Wednesday, December 5, 2012

Finding....A Better Title

Well, this isn't exactly a Trend Post, but I will be talking a little bit about trends in it. I've seen a lot of title trending going on lately, particularly an influx of novels titles "Finding (enter person's name here)". Now, I don't mean to offend anyone who's book is one of those titles, but I do think it is important to address the fact that trend titles are not going to get you more readers. In fact, it might just look like a trended title is a knock off of the original.

Titles, for me, are about as important as the book cover when I go to choose a book. A book entitled "The Rogues" is going to pike my interest a lot more than say one entitled "Ruby Red". For the record, I'm reading "Ruby Red" by Kristen Gier right now and enjoying it, but I would not have picked up the title if it had not been recommended to me by a friend. I judge books by their titles as much as I do by their covers, but I don't like to be too judgmental either, because I might miss something I would really enjoy.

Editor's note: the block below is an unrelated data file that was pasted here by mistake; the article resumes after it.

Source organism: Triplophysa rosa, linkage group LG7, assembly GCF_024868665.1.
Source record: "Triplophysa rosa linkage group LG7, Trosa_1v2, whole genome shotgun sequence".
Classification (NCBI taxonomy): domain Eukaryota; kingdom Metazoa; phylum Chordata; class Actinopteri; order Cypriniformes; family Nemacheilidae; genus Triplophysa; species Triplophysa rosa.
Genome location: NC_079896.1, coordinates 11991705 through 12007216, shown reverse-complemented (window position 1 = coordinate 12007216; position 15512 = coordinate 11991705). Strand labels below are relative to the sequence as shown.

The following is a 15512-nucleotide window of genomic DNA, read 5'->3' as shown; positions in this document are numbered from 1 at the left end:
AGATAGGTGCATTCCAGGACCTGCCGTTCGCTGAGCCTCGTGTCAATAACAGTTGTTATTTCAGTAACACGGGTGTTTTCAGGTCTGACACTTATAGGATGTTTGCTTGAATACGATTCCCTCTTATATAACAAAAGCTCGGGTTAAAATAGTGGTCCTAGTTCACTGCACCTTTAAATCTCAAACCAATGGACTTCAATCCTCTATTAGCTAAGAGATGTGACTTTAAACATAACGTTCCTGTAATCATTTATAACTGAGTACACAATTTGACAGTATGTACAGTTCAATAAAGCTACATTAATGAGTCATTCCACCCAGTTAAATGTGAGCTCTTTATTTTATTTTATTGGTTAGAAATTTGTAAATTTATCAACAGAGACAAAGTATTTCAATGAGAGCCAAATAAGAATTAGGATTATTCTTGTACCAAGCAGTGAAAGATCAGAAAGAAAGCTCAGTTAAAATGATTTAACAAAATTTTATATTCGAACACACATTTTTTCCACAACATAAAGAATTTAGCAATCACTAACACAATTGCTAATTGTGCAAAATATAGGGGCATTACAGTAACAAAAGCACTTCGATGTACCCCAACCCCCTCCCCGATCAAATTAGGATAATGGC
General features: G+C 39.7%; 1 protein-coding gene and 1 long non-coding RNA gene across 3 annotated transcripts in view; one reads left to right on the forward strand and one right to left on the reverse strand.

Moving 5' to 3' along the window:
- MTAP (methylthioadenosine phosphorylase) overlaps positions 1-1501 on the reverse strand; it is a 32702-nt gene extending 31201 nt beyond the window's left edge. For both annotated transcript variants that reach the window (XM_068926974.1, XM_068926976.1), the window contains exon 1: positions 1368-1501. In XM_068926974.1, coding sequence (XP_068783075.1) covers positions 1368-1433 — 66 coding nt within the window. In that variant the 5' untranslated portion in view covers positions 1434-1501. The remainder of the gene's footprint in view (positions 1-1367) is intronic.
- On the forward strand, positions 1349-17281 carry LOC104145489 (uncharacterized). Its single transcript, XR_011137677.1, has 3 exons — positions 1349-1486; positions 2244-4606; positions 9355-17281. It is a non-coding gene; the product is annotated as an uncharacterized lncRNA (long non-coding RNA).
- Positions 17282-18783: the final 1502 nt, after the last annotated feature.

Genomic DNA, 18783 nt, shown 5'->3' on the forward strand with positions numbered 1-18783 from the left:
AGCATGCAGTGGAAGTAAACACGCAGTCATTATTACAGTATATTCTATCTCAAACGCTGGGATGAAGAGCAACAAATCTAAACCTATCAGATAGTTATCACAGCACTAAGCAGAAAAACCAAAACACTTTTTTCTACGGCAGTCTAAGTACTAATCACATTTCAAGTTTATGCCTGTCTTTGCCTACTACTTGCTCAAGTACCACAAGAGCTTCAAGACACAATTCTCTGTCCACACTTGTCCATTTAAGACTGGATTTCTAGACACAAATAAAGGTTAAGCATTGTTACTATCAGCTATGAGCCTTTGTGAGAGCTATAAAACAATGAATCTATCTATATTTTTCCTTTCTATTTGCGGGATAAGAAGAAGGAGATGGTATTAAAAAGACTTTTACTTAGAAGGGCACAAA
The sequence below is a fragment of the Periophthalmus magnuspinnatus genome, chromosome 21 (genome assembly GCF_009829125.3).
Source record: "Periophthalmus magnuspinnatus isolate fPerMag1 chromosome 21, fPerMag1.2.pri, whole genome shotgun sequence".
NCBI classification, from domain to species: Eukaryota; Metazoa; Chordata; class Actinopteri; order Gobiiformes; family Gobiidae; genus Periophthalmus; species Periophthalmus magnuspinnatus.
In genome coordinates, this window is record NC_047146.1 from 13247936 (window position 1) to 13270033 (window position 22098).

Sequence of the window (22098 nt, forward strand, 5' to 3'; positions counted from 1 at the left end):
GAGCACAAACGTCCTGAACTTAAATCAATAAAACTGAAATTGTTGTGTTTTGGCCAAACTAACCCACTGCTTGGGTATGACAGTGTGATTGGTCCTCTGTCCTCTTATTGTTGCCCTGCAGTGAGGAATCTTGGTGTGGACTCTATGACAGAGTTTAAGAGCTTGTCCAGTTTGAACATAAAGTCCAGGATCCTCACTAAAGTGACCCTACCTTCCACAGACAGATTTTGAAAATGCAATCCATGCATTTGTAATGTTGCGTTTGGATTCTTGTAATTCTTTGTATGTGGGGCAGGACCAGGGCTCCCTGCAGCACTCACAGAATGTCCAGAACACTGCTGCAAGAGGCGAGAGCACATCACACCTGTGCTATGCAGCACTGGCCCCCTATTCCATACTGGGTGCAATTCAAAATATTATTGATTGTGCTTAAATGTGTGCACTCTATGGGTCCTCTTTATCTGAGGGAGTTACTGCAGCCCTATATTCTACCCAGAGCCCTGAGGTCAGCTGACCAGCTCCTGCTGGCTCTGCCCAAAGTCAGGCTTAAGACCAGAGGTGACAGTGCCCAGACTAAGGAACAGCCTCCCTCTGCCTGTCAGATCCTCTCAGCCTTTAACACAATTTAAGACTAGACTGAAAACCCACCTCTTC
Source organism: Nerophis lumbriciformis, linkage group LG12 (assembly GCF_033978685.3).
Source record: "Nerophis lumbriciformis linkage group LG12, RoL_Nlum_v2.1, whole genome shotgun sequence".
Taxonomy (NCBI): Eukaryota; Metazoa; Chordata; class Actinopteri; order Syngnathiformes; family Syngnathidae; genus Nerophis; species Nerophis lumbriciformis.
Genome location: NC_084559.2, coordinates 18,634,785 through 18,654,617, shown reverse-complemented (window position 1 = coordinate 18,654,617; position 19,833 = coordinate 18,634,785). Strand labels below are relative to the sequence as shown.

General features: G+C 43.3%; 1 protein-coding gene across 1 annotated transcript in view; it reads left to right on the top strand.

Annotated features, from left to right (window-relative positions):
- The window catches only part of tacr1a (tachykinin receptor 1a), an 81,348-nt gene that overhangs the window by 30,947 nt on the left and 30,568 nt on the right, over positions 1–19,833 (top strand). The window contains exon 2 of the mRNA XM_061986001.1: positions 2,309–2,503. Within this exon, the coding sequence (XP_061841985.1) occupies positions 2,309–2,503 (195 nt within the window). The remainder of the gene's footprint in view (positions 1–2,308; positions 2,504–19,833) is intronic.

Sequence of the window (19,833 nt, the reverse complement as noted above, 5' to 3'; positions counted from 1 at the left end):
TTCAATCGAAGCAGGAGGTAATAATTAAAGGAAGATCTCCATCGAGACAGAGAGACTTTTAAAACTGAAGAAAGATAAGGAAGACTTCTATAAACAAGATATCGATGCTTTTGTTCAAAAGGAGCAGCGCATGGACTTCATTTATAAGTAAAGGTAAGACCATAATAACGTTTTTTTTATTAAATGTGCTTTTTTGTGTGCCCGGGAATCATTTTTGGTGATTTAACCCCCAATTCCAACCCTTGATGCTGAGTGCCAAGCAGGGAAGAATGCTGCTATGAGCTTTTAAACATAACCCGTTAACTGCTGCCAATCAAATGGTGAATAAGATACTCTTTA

However, as a writer, you really need to choose a title that works for your book. When I choose a title, I try to reflect the kind of book it's going to be. I like to think that titles such as "On a Foreign Field" promise a historical war novel, which is what it is, and that "By Blood or By Bond" makes one think of strong ties and also possibly a historical novel, which is obviously what the book is about. I love when authors actually sneak the title into the book or have the title be an obvious lead in to the book itself. Series books can get away with having perhaps not to interesting titles, because by the time you hook readers with the first book, you have loyal fans for life (unless you do something to really tick your readers off.) Of course certain genres have certain kinds of titles. You can usually tell a mystery, thriller, and a romance from their title alone, (This is kind of what I think of as 'blind taste-testing' of books). Another favorite way to title books of mine is using a line of a poem. Most of my older, never-will-be-published books had Scottish poems as their titles. I actually carried this into the title of "Freedom Come All Ye" which is a song that I feature in the book. It also has a significant meaning to the story in itself. I would imagine the person who picked it up, even without knowledge of the Scottish folk song, would think that it was a book about freedom fighters or something of that nature, which it is: a novel about a young William Wallace.